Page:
When the British increasingly imposed their rule over India in the 18th and 19th centuries, many Indians over this time, seeking to curry favour from their British overlords, attempted to imitate their masters in all respects and mannerisms.  And naturally, this led to a large backlash against all the bootlickers who would choose to “ape the British”.  This contempt for those who would ape the British continues in India to this day.
  • “Objective” Truth (and lies) 
    There are always concerns everywhere about truth – both literal truth and underlying truth.  And modernists place a particular emphasis on objective truth, which they feel underpins modern scientific societies.
  • Women’s Rights 
    It is only relatively recently that women have been accorded to have rights equal to those of men.  The idea of fundamental human rights, irrespective of race, color, creed, or gender, is a modernist notion that has taken some time to receive acceptance in traditional societies like India.  In particular, there are clear-cut distinctions between men and women; so some people question whether they should have identical legal rights.
  • Spousehood
    Apart from basic issues of gender equality before the law, there are still acknowledged distinctions concerning spousal obligations and expectations.  And these distinctions vary greatly across all manner of gender and social groupings.  The questions asked under this category are: just what, precisely, is expected, demanded, or permitted of a spouse?
These various issues had complicated interpretations and ramifications during the earlier part of the 20th century when Indians seeking sovereignty were looking for ways to unify their forces.  This was complicated, given the varying communities within India – Hindus, Muslims, Christians, Jews, Buddhists, Sikhs, Parsis, etc.  The practical approach adopted seems to have been to seek agreement among the various constituents concerning secular laws and to allow the individual communities to manage their own personal laws, among which were varying standards on spousehood.  In fact, even within Hinduism, given its complex nature and evolution, there is considerable variation around India concerning the understanding and application of personal laws.  So this general approach towards a common legal framework (i.e. that of distinguishing secular laws from personal laws) was deemed more likely to achieve a common buy-in across all sectors.  Thus the general movement towards modernism and universal rights seems to have been reflected more in the secular laws, while the personal laws were left to the traditional social managers and showed less progress towards modern, universal rights.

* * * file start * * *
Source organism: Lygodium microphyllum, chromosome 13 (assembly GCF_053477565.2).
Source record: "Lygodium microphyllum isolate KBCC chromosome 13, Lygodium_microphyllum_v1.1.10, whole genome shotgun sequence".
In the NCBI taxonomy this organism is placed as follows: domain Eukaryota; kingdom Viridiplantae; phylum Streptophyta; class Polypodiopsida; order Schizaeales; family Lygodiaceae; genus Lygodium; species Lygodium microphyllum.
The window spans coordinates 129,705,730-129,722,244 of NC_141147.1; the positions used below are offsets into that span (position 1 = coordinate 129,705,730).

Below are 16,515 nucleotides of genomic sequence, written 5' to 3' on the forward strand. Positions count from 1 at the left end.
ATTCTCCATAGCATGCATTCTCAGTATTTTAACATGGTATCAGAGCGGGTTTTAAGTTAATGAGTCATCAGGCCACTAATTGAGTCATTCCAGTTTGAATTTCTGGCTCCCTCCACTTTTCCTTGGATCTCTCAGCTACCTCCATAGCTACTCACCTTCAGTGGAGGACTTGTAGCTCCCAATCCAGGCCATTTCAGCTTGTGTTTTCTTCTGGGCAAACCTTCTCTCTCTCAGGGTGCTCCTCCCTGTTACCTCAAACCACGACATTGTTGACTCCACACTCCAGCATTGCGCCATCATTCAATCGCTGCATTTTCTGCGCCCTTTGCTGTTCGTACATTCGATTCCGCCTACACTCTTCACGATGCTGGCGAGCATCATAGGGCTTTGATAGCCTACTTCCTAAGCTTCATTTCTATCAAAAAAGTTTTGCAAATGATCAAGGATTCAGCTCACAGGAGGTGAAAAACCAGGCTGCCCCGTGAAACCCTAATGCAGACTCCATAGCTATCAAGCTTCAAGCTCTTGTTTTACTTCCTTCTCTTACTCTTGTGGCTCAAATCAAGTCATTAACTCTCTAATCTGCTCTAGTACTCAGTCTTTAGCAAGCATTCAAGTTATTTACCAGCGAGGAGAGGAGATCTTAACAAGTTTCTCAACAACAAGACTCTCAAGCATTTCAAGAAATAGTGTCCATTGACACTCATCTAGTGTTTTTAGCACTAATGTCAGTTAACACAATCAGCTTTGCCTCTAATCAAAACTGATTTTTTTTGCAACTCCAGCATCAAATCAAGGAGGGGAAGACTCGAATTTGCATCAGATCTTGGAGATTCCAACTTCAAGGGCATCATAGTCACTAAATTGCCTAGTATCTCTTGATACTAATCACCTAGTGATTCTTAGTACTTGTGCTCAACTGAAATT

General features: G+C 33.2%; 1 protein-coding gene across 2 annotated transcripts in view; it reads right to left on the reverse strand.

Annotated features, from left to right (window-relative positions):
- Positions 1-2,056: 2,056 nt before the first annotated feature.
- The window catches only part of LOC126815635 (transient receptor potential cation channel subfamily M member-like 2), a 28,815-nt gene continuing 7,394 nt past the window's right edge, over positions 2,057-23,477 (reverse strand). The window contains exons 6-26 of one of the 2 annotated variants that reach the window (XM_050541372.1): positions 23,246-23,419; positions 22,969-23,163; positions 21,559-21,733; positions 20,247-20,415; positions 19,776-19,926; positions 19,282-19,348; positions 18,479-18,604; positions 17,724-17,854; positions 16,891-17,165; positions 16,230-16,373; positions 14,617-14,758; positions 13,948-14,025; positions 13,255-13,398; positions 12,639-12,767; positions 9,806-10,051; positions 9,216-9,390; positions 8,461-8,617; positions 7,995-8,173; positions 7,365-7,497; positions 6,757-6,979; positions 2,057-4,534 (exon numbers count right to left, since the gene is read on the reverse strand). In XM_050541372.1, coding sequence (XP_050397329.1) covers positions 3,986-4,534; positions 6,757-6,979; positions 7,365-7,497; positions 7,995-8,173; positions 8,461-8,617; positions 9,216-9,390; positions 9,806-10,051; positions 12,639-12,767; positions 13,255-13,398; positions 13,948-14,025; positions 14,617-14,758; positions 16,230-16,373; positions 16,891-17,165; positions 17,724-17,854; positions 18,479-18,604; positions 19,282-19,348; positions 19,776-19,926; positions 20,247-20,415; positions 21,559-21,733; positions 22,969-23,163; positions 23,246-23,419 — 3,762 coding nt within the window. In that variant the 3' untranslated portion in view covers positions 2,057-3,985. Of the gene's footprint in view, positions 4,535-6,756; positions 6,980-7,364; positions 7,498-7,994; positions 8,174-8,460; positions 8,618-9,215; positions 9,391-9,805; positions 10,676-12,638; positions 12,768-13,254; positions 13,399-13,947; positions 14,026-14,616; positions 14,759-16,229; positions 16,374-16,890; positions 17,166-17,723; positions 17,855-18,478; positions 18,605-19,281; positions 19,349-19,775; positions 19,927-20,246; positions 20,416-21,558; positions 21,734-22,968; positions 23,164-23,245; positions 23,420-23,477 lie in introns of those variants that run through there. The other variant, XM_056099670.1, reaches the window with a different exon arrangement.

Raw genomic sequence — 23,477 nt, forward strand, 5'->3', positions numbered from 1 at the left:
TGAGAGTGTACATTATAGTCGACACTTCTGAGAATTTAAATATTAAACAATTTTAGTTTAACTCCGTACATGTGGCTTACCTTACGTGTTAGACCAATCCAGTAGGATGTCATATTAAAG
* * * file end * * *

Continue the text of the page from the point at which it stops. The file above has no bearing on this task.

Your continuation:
As film scholar Jyotika Virdi has commented [3]:
“The Indian Republic inaugurated secular principles in criminal and commercial laws and all aspects of property — except inheritance. Inviolate personal laws would govern the private sphere, varying according to each community's dictates. However, these laws, requiring contemporary interpretations of medieval and ancient scriptures, fail the acid test of delivering gender justice.”
However, a major progressive breakthrough in the area of personal laws concerning gender equality was achieved in 1955 with the passage of the Hindu Marriage Act [4] that was to apply to all Hindus, Buddhists, Jains, and Sikhs.  This law applied more modern standards to the act of marriage, and, in particular it gave these women, for the first time, the right to sue for divorce.  For this reason it was popularly known as the “Divorce Bill”.  (As a point of comparison, we note that the right for a woman to get a divorce in Iran was not established until 1967 [5], and this law stimulated an enormous conservative backlash that helped fuel the later revolution there.)  Of course, more conservative elements of Indian society opposed the new divorce bill, so the 1955 Hindu Marriage Act was a major topic of discussion at the time.